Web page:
It can be expected that further “rumors” of this sort will be floated as the next budget is developed that should include the first wave of cuts. As always in this situation Congress will have to weigh in with their blessing or changes to these types of decisions so politics will also play a role.

Photo from Nellis Air Force Base’s Flickr photostream.

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More Defense Related Layoffs Announced

As the big defense contractors continue to restructure themselves and their workforces for what is expected to be a period of decline in spending more layoffs were announced this week. The pressure too from the U.S. and other governments to be more price conscious is also affecting decisions related to the size of overhead and support employees.

Many of the major U.S. corporations have already announced plans to reduce their overall number of employees including General Dynamics (GD), Boeing (BA) and Lockheed Martin (LMT). Despite all three having strong sales and many major programs they feel that it is best to begin creating a leaner overall structure.

Lockheed followed up its earlier announcement of eliminating 1,500 jobs in its Aeronautics unit which builds the F-35 Joint Strike Fighter and the C-130 transport with word that it has already cut 540 of them. This includes over 200 at its Georgia plant making the C-130 and F-22 fighter. This is about 2.5 percent of the workforce at that facility.

In a bigger move British defense giant, BAE Systems (BAE:LSE), said that it would plan on reducing its workforce by about 3,000 positions. Most of these would be related to aircraft production where the Eurofighter Typhoon is near the end of its production run. Most of the original European customers have ordered all of that aircraft that they plan to buy leaving it needing Foreign Military Sales (FMS) customers to keep the line going beyond the next decade.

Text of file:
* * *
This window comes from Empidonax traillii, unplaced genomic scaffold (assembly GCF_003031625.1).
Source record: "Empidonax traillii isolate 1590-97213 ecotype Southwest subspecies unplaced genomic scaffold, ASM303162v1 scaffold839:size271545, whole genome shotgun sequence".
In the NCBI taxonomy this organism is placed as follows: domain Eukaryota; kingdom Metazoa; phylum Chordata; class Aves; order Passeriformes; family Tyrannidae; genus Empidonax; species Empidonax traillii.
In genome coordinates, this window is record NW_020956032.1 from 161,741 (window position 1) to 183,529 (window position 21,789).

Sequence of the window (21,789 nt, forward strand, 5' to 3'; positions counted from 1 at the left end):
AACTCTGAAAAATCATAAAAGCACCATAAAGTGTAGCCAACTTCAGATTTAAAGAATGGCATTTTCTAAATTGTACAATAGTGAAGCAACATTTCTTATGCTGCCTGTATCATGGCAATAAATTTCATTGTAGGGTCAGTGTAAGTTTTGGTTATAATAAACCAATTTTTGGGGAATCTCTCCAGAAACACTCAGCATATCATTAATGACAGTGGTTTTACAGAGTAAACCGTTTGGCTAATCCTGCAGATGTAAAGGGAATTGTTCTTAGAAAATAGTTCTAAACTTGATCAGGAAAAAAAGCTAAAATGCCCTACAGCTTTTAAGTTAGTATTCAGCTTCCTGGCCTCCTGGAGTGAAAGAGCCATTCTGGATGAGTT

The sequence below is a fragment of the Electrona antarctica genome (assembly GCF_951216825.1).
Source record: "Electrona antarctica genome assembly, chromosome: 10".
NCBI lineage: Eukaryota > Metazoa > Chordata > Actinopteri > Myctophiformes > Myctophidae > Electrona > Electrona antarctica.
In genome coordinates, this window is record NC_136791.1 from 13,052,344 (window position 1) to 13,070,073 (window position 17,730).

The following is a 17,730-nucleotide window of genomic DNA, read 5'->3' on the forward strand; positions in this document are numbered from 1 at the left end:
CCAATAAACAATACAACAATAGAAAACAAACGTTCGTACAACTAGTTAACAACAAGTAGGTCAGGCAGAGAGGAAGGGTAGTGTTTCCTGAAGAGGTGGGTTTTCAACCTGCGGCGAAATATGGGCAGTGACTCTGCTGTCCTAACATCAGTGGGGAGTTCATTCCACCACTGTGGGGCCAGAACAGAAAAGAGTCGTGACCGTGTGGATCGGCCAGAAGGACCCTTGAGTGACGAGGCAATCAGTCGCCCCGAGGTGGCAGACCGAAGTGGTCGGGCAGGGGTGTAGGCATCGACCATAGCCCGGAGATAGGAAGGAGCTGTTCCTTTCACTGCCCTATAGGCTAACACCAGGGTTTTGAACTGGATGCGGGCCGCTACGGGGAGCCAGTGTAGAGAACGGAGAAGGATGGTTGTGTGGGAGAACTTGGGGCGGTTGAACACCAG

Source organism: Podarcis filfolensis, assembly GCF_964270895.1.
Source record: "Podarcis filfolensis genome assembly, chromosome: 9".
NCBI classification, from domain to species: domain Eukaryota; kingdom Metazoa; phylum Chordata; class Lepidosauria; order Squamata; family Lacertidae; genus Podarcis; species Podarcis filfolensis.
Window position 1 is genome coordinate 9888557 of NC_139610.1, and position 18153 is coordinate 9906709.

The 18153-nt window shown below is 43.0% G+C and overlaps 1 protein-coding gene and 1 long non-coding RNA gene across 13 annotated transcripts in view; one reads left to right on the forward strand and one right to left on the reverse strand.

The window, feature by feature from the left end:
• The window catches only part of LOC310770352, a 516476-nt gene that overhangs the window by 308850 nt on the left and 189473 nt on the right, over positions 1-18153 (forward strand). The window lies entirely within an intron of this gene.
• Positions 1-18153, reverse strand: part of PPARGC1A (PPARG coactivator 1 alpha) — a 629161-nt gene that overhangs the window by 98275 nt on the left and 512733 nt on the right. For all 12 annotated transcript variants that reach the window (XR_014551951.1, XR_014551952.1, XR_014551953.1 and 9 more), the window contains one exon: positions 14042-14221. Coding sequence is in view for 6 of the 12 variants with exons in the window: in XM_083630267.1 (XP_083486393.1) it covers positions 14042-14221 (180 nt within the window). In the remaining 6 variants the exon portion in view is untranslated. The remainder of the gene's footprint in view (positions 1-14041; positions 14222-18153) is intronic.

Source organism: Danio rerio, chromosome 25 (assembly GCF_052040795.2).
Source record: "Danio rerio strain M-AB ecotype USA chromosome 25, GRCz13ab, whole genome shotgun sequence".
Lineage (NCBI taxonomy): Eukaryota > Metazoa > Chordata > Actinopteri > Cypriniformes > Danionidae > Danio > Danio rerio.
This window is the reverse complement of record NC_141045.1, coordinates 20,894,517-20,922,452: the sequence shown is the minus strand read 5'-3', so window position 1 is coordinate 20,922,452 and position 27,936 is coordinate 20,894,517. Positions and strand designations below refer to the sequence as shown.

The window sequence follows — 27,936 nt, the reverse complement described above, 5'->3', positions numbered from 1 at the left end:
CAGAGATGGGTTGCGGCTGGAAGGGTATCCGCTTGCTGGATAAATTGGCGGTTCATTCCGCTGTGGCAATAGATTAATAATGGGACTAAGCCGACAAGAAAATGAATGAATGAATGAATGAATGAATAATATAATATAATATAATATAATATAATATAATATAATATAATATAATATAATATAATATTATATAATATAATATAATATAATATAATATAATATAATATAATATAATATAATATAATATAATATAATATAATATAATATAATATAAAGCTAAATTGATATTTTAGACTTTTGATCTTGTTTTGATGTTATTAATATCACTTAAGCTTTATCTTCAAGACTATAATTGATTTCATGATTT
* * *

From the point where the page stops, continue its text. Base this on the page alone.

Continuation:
The Typhoon is being considered by India and potentially Japan for their new fighter but it is one of many that is being bid and price pressure is very strong for these deals making it hard to predict a winner.

BAE Systems has enjoyed a strong decade as it has grown in the U.S. market as well as supplying a British military involved in Iraq and Afghanistan. Now the U.K. is trying to reduce its overall spending which will seriously affect its defense spending while the U.K. has left Iraq and will leave Afghanistan with the U.S. in the next few years. The U.S. defense budget will also be reduced limiting further growth in that market.

BAE is one of the largest employers in the U.K. and these job losses will be a blow to that country’s economy and well being. The announced cuts represent almost 10 percent of their workers in that country. Earlier this year BAE had already began to make smaller cuts related to specific programs. This large one seems to be an adjustment to what is perceived as plans for the British Government’s future spending proposals.

As defense budgets decline it won’t only be contractor positions eliminated but also civil service and military as well. A large amount of money goes to these types of jobs and the quickest way to save is to cut back there. At a time when the U.S. and European economies are still struggling with higher then normal unemployment these types of moves will not help but must occur if budgets are to be balanced.

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Lockheed Workers Agree to New Contract Will Aid in Lowering Costs for Company

Most people do not realize that the large defense contractors in the United States have a unionized workforce. It is more then just their manufacturing related employees but often includes engineers and support staff as well. Boeing (BA), Lockheed Martin (LMT) and Northrop Grumman (NOC) who make aircraft and ships especially have this as one of their considerations because it does effect costs.